The people who walked in darkness
have seen a great light;
those who dwelt in a land of deep darkness,
on them has light shone.
So opens one of the most loved and well-known passages of Old Testament prophecy, as Isaiah foretells the birth of the one whose name will be called Wonderful Counselor, Mighty God, Everlasting Father, Prince of Peace. The messianic prophecy fills the first half of Isaiah 9, but then the reader suddenly finds himself in the middle of a harsh denunciation of the proud and unrepentant Israelites, warning of coming punishment in the form of Assyrian invasion. And then the chapter is over.
Flip over to the next chapter, and we find another, similar denunciation of Israel, once again prophesying Assyrian attack. Then the chapter turns into a denunciation of Assyria herself, warning this “axe” of God’s judgment not to think herself above “him who hews with it.” And with that, Isaiah 10 is complete as well.
If one is reading Isaiah chapter by chapter, it’s hard in this section to avoid a sense of fragmentary thoughts strung haphazardly together. Yet, if we were to simply erase the chapter division, suddenly Isaiah 9-10 reveals a fairly straightforward structure. There is the beautiful prophecy of the future Messiah, then a shift back to the present with a warning of judgment against arrogant Israel, which then flows naturally into a warning for Assyria as well.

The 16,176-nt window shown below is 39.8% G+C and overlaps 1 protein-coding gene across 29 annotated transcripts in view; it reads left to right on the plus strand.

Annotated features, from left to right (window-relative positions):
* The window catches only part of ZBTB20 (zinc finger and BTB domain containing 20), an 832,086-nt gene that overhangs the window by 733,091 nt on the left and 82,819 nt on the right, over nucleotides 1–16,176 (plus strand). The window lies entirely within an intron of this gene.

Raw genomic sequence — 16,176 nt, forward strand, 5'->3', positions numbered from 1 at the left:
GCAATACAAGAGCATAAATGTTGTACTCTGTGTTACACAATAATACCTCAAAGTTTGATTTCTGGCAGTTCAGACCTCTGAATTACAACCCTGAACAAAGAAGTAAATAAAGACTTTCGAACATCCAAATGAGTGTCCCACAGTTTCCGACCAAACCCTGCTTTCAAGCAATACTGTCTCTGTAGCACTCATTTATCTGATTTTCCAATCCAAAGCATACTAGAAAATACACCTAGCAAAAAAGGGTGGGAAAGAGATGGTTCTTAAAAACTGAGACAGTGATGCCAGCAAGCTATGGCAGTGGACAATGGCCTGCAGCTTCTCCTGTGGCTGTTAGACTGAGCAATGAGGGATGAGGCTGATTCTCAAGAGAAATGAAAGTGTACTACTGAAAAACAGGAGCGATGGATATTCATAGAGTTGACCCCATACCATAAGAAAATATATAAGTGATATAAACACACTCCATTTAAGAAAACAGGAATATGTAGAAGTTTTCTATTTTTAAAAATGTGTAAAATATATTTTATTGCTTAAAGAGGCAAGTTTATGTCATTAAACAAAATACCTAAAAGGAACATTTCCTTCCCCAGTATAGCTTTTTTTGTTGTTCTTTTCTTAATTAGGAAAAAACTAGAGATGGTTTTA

It is only the chapter break in the middle of the prophecy against Israel which makes the outline harder to perceive, suggesting to the reader that its first portion belongs with the preceding messianic prophecy while its second part ought to be grouped with the prophecy against Assyria. Wipe the artificial split away, and a single prophecy against Israel naturally emerges in four related sections which each end with the warning that “his [Yahweh’s] hand is stretched out still.” The identical endings make the structure obvious unless we are misled by the even more obvious 10 planted midway through the prophecy.
As we read passages like this, it is important to remember that while the content of the Bible from the first word of Genesis to the last period in Revelation was inspired by God, our verse and chapter divisions were added to the Bible less than a thousand years ago as a convenience for readers. And they are very convenient—but not always very helpful in grasping the natural flow of the text. (The one exception is the Psalms, where each chapter simply encapsulates a particular psalm.)
Think of any book you’ve enjoyed. Now imagine that book divided into roughly page-length segments. Some parts might split up very naturally, but in other places the need to subdivide into fairly consistent sections would trample on whatever organization the author intended. And even if the added divisions didn’t confuse the natural literary structure, they would still create a more fragmentary reading experience.
Separating the Bible into chapters has a similar effect. The divisions can distract from the natural organization of the text, or even actively work against it. For example, Luke 3 begins with a description of John the Baptist’s ministry. Verses 21-22 describe Jesus’ baptism by John and then, seemingly from nowhere, Luke inserts a genealogy from Jesus back to Adam. Then the chapter ends. If we see the text through the grid of chapter divisions, we again find ourselves with that sense of fragmentary pieces haphazardly strung together. We then embark on Luke 4, with its story of Jesus’ temptation in the wilderness, as a fresh and unrelated episode.